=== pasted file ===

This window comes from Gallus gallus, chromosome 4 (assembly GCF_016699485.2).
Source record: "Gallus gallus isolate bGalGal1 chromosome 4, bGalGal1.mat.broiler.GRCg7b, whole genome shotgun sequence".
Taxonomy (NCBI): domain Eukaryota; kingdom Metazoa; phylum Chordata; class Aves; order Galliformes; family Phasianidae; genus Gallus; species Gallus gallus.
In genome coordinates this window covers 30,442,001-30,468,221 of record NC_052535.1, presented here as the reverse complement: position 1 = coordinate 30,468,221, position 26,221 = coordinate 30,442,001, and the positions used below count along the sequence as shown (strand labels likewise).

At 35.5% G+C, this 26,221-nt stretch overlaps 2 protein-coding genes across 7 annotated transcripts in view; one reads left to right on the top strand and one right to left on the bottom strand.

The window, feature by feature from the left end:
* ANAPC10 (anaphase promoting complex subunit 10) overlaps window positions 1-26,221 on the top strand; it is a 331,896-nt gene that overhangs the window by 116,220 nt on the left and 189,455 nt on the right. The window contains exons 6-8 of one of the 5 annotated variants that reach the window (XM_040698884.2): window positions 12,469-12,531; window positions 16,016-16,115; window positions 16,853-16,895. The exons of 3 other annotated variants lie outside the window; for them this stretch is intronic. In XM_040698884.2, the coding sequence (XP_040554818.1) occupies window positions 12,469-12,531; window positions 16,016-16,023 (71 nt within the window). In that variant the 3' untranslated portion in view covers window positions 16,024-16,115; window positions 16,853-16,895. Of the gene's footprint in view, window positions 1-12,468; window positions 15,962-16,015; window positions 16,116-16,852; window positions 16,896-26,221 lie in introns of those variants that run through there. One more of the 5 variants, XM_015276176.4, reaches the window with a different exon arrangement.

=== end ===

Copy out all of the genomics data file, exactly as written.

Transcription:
This window comes from Gallus gallus, chromosome 4 (assembly GCF_016699485.2).
Source record: "Gallus gallus isolate bGalGal1 chromosome 4, bGalGal1.mat.broiler.GRCg7b, whole genome shotgun sequence".
Taxonomy (NCBI): domain Eukaryota; kingdom Metazoa; phylum Chordata; class Aves; order Galliformes; family Phasianidae; genus Gallus; species Gallus gallus.
In genome coordinates this window covers 30,442,001-30,468,221 of record NC_052535.1, presented here as the reverse complement: position 1 = coordinate 30,468,221, position 26,221 = coordinate 30,442,001, and the positions used below count along the sequence as shown (strand labels likewise).

At 35.5% G+C, this 26,221-nt stretch overlaps 2 protein-coding genes across 7 annotated transcripts in view; one reads left to right on the top strand and one right to left on the bottom strand.

The window, feature by feature from the left end:
* ANAPC10 (anaphase promoting complex subunit 10) overlaps window positions 1-26,221 on the top strand; it is a 331,896-nt gene that overhangs the window by 116,220 nt on the left and 189,455 nt on the right. The window contains exons 6-8 of one of the 5 annotated variants that reach the window (XM_040698884.2): window positions 12,469-12,531; window positions 16,016-16,115; window positions 16,853-16,895. The exons of 3 other annotated variants lie outside the window; for them this stretch is intronic. In XM_040698884.2, the coding sequence (XP_040554818.1) occupies window positions 12,469-12,531; window positions 16,016-16,023 (71 nt within the window). In that variant the 3' untranslated portion in view covers window positions 16,024-16,115; window positions 16,853-16,895. Of the gene's footprint in view, window positions 1-12,468; window positions 15,962-16,015; window positions 16,116-16,852; window positions 16,896-26,221 lie in introns of those variants that run through there. One more of the 5 variants, XM_015276176.4, reaches the window with a different exon arrangement.